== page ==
29. #29 aweb
    March 27, 2009

    I’d personally like to see a lot more science than just evolution. You know, the rest of Biology that isn’t directly related, Physics, Chemistry, Math, Stats, Computer science, etc… I mean, evolution is good and all, but it’s a long, long way from summing up “Science” as a whole.

  30. #30 God Retardent
    March 27, 2009

    What is wrong with our education system when a FUCK like Don McLeroy, a creationist, dentist and lier, who believes that the earth is only 6000 years old,has been given the power over the education of American children?

  31. #31 Karen
    March 27, 2009

    There’s a similar question on a Houston news channel’s site:

    http://www.click2houston.com/index.html

    It’s down in the left corner & wants to know if teachers should be required to teach scientific theories, including evolution.

  32. #32 Scott S
    March 27, 2009

    I don’t know why I read the comments on articles like the one attached to the poll. It just makes me want to pull out my hair.

  33. #33 Free Lunch
    March 27, 2009

    Dear Don McLeroy,

    What gives you the moral right to lie to students in Texas?

  34. #34 Desert Son
    March 27, 2009

    Voted. Sound science and reason now at 68%.

    No kings,

    Robert

  35. #35 Dawn
    March 27, 2009

    Just voted. Evolution only is currently at 67%.

  36. #36 Dr. J
    March 27, 2009

    Well, at least the poll is honest and not trying to call creationism something else like ID or “strengths and weaknesses”.

  37. #37 flaq
    March 27, 2009

    “Evolution only” seems a tad narrow to me. Call me old fashioned, but I still think chemistry and physics have a place on the high school science curriculum.

  38. #38 Mexican atheist
    March 27, 2009

    It is up to 72% now.

  39. #39 eddie
    March 27, 2009

    ‘s better’n it was. Now
    67/8/25
    evo/creo/both

  40. #40 Chico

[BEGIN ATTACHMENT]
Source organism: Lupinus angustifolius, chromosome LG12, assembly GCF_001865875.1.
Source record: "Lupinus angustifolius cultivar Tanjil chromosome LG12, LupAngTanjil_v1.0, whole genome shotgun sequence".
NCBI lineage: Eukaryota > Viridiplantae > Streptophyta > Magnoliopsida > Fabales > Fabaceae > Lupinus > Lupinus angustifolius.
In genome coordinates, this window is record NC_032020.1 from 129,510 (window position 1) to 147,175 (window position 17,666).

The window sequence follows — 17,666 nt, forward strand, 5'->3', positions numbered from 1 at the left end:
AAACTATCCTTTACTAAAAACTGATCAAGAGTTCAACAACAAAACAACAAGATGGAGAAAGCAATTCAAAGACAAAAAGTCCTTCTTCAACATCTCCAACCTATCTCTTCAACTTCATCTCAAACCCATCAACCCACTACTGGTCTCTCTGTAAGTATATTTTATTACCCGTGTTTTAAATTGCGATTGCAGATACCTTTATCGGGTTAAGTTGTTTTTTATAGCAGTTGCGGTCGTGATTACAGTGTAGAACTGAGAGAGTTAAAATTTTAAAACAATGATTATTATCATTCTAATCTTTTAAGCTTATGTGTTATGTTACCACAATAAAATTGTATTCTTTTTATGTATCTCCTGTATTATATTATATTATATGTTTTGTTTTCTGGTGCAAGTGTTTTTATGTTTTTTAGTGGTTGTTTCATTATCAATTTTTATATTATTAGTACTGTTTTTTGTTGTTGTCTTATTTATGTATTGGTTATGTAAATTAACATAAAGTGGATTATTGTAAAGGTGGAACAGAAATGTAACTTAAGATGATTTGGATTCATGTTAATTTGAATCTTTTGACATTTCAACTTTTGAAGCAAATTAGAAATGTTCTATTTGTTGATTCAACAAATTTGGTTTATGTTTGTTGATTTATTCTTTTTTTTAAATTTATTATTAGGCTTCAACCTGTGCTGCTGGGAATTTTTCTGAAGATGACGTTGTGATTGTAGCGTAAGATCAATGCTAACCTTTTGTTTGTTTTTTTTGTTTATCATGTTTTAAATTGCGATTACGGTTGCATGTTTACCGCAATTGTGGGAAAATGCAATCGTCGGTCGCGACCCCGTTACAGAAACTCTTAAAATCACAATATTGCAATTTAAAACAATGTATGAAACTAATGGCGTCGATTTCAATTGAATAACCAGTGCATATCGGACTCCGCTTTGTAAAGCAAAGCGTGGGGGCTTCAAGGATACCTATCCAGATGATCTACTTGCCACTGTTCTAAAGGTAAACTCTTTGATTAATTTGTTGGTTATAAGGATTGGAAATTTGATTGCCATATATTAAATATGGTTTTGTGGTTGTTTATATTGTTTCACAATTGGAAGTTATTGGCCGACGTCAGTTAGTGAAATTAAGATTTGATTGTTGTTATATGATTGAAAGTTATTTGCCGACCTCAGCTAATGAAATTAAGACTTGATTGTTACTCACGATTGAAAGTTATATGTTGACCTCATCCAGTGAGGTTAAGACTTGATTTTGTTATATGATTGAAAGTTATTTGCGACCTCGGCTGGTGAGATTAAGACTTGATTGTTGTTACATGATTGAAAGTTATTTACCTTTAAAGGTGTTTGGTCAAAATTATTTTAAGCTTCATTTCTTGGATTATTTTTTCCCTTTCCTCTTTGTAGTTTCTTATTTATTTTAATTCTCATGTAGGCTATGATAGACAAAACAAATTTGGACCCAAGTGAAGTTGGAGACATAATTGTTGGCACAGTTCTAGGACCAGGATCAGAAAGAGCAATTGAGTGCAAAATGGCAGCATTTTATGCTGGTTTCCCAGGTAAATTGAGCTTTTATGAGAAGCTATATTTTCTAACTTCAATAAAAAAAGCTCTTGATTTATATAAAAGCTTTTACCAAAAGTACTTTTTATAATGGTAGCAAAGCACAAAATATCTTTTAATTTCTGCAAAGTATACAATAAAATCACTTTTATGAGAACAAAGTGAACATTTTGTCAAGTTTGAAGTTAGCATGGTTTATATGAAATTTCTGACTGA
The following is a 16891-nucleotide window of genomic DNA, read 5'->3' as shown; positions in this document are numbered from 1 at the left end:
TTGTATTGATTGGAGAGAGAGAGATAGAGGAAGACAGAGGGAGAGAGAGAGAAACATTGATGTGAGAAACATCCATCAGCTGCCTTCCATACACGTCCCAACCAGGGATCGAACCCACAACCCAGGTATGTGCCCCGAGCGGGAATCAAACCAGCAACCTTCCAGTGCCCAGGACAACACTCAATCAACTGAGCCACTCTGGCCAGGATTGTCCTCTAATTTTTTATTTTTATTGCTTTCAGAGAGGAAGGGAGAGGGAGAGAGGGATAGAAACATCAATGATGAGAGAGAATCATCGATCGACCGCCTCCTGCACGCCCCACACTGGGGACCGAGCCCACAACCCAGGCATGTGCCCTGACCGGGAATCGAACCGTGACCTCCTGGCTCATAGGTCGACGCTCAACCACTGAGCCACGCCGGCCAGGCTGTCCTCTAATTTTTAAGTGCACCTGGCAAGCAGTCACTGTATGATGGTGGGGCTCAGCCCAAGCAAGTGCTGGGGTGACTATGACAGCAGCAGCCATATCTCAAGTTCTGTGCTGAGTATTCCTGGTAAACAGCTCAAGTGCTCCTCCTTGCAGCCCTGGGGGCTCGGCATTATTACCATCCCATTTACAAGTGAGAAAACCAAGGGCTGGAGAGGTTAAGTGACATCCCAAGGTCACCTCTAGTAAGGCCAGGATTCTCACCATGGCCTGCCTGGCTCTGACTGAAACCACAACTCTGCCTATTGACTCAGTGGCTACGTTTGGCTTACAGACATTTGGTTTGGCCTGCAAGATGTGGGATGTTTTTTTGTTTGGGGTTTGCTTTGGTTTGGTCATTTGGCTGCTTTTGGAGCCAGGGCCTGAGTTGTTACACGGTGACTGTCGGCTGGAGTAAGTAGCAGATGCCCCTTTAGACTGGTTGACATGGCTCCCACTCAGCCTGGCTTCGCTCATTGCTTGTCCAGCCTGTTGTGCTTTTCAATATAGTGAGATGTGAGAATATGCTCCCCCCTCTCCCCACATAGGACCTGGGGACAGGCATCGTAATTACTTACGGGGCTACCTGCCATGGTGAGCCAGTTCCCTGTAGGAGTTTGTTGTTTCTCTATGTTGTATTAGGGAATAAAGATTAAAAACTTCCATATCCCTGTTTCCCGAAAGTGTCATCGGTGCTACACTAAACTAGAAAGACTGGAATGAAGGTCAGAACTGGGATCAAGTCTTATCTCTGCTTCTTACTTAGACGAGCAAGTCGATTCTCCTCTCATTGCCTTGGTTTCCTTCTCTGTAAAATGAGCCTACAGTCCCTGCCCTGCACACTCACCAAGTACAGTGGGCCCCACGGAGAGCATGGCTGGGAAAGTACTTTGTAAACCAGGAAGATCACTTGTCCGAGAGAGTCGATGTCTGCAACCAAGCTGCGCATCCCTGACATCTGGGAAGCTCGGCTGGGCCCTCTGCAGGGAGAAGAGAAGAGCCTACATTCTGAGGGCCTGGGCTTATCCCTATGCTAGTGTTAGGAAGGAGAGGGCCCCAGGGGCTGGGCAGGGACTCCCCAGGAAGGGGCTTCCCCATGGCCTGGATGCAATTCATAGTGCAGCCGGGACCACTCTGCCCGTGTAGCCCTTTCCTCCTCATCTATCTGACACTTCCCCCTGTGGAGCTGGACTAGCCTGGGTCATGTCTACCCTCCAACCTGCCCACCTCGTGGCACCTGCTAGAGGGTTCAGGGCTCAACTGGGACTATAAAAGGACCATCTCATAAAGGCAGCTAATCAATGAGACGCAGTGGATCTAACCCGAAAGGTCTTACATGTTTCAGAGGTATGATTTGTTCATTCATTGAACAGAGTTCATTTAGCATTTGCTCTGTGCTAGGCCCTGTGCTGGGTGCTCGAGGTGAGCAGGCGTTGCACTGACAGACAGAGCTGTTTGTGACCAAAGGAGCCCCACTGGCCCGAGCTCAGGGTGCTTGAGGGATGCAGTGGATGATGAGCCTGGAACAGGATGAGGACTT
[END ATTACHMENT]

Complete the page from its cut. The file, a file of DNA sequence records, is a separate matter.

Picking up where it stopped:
March 27, 2009

    Wow, so now I know. 65.5% of Texans are completely retarded.

    Thanks for the heads up!

  41. #41 pgpwnit
    March 27, 2009

    The discussion thread had the wonderful “WHY ARE THERE STILL MONKIES?!?!?!” argument.

  42. #42 lytefoot
    March 27, 2009

    I love the justaposition of other hard-hitting relevant polls:

    KBTX – HomePage; How do you think science should be taught in Texas schools? (Click here to learn more and voice your opinion); Mar 27, 2009

    KBTX – Seasonal; What is your favorite Easter candy?; Mar 25, 2009

  43. #43 And-U-Say
    March 27, 2009

    Evo at 74%. Things are looking up, for the poll at least. Texas in general… not so good.

  44. #44 Liberal Atheist
    March 27, 2009

    None of the above… Surely we should teach something else as well :) Yeah, I know, I know…

  45. #45 Rhysz
    March 27, 2009

    Evolution only – 75.39%
    Creationism only – 6.30%
    Combination of both – 18.32%

    Well, at least they got the question right.

    Regards,
    Rhysz

  46. #46 Jim Tanger
    March 27, 2009

    creationist popping in.

    Answer this, evolutionists: if evolution is true, and if we evolved from monkeys, then why do they still exist? Why are there still apes/monkeys?

  47. #47 NoAstronomer
    March 27, 2009

    “is there any chance there will be a significant shift by the time I land?”

    Heck, I bet we shifted it before you took off.

  48. #48 David Marjanovi?, OM
    March 27, 2009

    Evolution only – 77.16%
    Creationism only – 5.90%
    Combination of both – 16.94%
    Total Responses - 2119

  49. #49 Liberal Atheist
    March 27, 2009

    Jim Tanger, are you serious right now?

  50. #50 Flori-DUH Rob
    March 27, 2009

    It still amazes me how quickly these polls get themselves in line once PZ catches wind of them. Beautiful.

    My part is done.

  51. #51 Jim Tanger
    March 27, 2009

    Yup. Oh superior evolutionists, why are there still monkeys if we evolved from them?

  52. #52 Lee PIcton
    March 27, 2009

    My distant ancestors were German. Why are there still Germans?

  53. #53 Engr Tony
    March 27, 2009

    Voted for evolution.

    Hope you had a good flight, PZ.

  54. #54 Sailaus
    March 27, 2009

    Voted as I drive through the middle of Dunbar’s district. 76% makes the swerving worthwhile.

  55. #55 NoAstronomer
    March 27, 2009

    @Jim (#46):

    Oh that’s easy, for the same reason that we still have bacteria, fish, reptiles, voles and horseshoe crabs.

  56. #56 CS
    March 27, 2009

    77% now.

    Yes, Jim you are an idiot. You wouldn’t even understand the answer to your question.

  57. #57 Liberal Atheist
    March 27, 2009

    I’m not an evolutionist. Stop saying that word, btw, it makes it sound as though you believe it’s some sort of religion or ideology or something, when in fact it is not.

    And all modern apes, including us, have a common ancestor. Also, humans and fruit flies have a common ancestor as well.

  58. #58 ptduff
    March 27, 2009

    @Jim Tanger #46

    Hopefully you’re joking. If so, that’s a good one. If you’re serious that’s even funnier. Think tree of life, not telephone pole of life.

  59. #59 jon
    March 27, 2009

    Jim Tanger:

    Yup. Oh superior evolutionists, why are there still monkeys if we evolved from them?

    Because you touch yourself at night…